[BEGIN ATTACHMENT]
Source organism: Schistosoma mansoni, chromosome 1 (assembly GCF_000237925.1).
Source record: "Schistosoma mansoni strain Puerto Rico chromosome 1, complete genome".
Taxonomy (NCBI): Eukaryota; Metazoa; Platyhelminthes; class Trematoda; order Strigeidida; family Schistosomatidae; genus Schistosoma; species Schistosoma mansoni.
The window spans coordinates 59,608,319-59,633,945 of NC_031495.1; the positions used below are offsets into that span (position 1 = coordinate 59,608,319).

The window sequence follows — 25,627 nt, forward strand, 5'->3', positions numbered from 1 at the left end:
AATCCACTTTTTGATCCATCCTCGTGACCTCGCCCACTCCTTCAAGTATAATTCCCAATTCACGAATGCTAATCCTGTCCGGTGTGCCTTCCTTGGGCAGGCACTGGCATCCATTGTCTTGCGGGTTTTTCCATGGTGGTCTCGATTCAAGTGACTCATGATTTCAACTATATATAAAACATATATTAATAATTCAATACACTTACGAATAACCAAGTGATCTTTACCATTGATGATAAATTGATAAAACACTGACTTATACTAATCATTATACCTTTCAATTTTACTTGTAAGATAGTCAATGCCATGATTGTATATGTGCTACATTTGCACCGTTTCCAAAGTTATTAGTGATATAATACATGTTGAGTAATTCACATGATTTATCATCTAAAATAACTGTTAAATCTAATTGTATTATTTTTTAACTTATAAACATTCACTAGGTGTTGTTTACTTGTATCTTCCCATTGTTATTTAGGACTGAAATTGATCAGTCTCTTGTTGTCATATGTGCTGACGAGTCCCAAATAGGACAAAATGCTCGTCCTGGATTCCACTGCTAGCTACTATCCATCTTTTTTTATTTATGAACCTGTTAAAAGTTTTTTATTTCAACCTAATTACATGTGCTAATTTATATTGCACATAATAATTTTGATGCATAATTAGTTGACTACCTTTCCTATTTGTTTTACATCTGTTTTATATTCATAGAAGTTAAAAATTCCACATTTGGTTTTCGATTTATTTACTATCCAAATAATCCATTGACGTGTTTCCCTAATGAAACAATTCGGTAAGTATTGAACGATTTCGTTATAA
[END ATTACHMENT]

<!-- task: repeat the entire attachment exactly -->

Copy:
Source organism: Schistosoma mansoni, chromosome 1 (assembly GCF_000237925.1).
Source record: "Schistosoma mansoni strain Puerto Rico chromosome 1, complete genome".
Taxonomy (NCBI): Eukaryota; Metazoa; Platyhelminthes; class Trematoda; order Strigeidida; family Schistosomatidae; genus Schistosoma; species Schistosoma mansoni.
The window spans coordinates 59,608,319-59,633,945 of NC_031495.1; the positions used below are offsets into that span (position 1 = coordinate 59,608,319).

The window sequence follows — 25,627 nt, forward strand, 5'->3', positions numbered from 1 at the left end:
AATCCACTTTTTGATCCATCCTCGTGACCTCGCCCACTCCTTCAAGTATAATTCCCAATTCACGAATGCTAATCCTGTCCGGTGTGCCTTCCTTGGGCAGGCACTGGCATCCATTGTCTTGCGGGTTTTTCCATGGTGGTCTCGATTCAAGTGACTCATGATTTCAACTATATATAAAACATATATTAATAATTCAATACACTTACGAATAACCAAGTGATCTTTACCATTGATGATAAATTGATAAAACACTGACTTATACTAATCATTATACCTTTCAATTTTACTTGTAAGATAGTCAATGCCATGATTGTATATGTGCTACATTTGCACCGTTTCCAAAGTTATTAGTGATATAATACATGTTGAGTAATTCACATGATTTATCATCTAAAATAACTGTTAAATCTAATTGTATTATTTTTTAACTTATAAACATTCACTAGGTGTTGTTTACTTGTATCTTCCCATTGTTATTTAGGACTGAAATTGATCAGTCTCTTGTTGTCATATGTGCTGACGAGTCCCAAATAGGACAAAATGCTCGTCCTGGATTCCACTGCTAGCTACTATCCATCTTTTTTTATTTATGAACCTGTTAAAAGTTTTTTATTTCAACCTAATTACATGTGCTAATTTATATTGCACATAATAATTTTGATGCATAATTAGTTGACTACCTTTCCTATTTGTTTTACATCTGTTTTATATTCATAGAAGTTAAAAATTCCACATTTGGTTTTCGATTTATTTACTATCCAAATAATCCATTGACGTGTTTCCCTAATGAAACAATTCGGTAAGTATTGAACGATTTCGTTATAA